Twickenham Film Studios, the venerable British studio founded in 1913 and used for the Beatles’s “Hard Day’s Night” and “Help!,” among other classic films, is set to close by June because of financial troubles.
Gerald Krasner, the administrator handling the closing, told The Telegraph that the studio had lost money over the past three years and that all 17 employees would be laid off within the next six months. “It will not be retained as a film studio, because there is no way of making it pay as a film studio,” Mr. Krasner said.
From left, Zoe Wanamaker, Michelle Williams and Dominic Cooper in “My Week With Marilyn.” Some of the film’s scenes were shot at Twickenham Film Studios.Laurence Cendrowicz/Weinstein CompanyFrom left, Zoe Wanamaker, Michelle Williams and Dominic Cooper in “My Week With Marilyn.” Some of the film’s scenes were shot at Twickenham Film Studios.
Built on the site of a former ice rink, Twickenham was the largest studio in Britain at its founding. The first movie filmed there was “The House of Temperley,” a silent film based on a novel by Sir Arthur Conan Doyle. Over the years, it was used for such box-office and critical hits as “Alfie,” “Repulsion,” “Blade Runner,” “Reds,” “Superman,” and “A Fish Called Wanda.” Twickenham is also well-represented among the current crop of Oscar-nominated films. “War Horse” was partly filmed there, and it was also used on post-production for “The Iron Lady.” The studio even got its own close-up in “My Week With Marilyn,” which included scenes filmed in its old viewing theater and wardrobe department.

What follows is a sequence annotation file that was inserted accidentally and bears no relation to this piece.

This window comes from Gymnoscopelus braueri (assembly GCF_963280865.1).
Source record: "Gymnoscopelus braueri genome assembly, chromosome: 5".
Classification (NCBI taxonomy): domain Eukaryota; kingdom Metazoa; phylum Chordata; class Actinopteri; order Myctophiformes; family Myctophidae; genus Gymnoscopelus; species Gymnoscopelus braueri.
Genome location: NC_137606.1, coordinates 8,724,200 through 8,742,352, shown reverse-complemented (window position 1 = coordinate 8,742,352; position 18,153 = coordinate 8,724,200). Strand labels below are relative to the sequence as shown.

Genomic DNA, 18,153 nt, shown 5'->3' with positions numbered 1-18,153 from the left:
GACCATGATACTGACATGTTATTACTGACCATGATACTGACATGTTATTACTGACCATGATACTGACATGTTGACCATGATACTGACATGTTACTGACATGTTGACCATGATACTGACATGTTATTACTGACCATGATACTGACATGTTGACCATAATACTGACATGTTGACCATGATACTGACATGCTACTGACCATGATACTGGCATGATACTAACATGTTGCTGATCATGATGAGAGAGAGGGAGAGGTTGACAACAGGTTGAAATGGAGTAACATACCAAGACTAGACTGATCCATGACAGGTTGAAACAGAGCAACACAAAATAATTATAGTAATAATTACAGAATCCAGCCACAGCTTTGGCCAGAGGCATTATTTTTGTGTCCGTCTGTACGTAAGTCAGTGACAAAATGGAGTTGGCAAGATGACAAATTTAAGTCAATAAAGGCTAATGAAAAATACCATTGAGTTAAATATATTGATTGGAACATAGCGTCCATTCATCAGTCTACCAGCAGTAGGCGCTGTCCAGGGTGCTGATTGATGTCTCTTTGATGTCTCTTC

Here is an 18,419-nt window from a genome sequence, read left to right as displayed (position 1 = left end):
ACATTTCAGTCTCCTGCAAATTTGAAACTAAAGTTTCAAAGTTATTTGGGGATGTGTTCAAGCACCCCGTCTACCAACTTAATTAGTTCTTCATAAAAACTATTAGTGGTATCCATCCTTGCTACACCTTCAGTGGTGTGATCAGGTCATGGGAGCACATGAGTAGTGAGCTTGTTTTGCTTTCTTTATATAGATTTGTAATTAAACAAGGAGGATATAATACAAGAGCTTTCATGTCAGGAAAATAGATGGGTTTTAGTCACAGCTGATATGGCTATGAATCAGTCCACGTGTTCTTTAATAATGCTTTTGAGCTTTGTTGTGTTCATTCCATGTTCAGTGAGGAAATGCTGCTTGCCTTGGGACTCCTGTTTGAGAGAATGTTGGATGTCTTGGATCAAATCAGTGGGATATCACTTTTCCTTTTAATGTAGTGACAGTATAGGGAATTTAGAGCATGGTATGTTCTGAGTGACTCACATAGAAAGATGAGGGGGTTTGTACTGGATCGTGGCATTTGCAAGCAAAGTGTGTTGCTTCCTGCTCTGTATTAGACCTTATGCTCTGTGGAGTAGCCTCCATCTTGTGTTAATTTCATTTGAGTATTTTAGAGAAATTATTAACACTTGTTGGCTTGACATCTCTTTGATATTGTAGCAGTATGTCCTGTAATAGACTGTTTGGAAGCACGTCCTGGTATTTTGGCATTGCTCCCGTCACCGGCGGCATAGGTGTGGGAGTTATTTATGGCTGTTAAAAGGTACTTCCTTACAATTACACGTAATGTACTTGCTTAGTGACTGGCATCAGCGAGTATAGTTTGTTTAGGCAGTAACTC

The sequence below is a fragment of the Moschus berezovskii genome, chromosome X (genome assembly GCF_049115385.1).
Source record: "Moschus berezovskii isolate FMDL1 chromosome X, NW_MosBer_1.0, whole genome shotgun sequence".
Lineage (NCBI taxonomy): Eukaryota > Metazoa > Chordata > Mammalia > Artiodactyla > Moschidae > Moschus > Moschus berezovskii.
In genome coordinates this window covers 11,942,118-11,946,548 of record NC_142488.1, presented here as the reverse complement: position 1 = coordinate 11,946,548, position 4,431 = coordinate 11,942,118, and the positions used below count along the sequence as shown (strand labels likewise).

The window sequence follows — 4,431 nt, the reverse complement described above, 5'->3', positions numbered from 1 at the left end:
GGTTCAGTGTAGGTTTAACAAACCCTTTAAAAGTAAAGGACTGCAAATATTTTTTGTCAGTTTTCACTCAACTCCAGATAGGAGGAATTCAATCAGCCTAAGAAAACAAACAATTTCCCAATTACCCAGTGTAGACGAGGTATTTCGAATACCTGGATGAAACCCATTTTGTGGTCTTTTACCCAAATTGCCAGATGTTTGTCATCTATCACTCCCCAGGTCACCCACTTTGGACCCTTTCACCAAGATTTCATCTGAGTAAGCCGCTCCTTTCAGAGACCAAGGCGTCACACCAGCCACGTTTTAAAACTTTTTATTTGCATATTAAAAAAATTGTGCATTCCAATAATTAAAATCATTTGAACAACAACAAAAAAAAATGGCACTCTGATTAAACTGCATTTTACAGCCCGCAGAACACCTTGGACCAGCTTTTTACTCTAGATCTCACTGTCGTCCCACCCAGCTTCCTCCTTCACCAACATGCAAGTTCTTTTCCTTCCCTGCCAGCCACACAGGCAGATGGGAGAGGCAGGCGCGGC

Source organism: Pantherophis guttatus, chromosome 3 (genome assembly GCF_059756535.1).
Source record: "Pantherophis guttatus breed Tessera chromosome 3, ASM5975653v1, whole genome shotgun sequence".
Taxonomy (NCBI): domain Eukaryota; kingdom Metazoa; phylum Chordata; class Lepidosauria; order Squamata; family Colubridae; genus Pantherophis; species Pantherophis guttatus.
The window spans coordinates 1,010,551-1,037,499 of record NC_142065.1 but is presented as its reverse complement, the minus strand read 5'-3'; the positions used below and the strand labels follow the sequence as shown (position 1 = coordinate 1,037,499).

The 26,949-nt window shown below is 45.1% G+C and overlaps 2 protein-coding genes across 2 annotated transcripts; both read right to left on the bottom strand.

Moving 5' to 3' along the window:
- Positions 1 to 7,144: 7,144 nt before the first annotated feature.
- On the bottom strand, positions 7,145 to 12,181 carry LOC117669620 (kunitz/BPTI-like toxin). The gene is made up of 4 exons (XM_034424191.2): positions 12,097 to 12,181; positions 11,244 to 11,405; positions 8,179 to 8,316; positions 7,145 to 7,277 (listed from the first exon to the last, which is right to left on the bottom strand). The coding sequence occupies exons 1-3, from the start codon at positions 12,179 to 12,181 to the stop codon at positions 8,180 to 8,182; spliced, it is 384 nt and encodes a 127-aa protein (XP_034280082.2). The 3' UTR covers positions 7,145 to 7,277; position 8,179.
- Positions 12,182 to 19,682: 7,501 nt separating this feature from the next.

“Working at Twickenham, you felt as if you were truly part of film history,” the production designer Joseph Bennett, who created the sets for Michael Winterbottom’s “Jude” at the studio, told The Telegraph. “It had an extraordinary atmosphere, so much more intimate than some of the larger, more corporate modern studios.”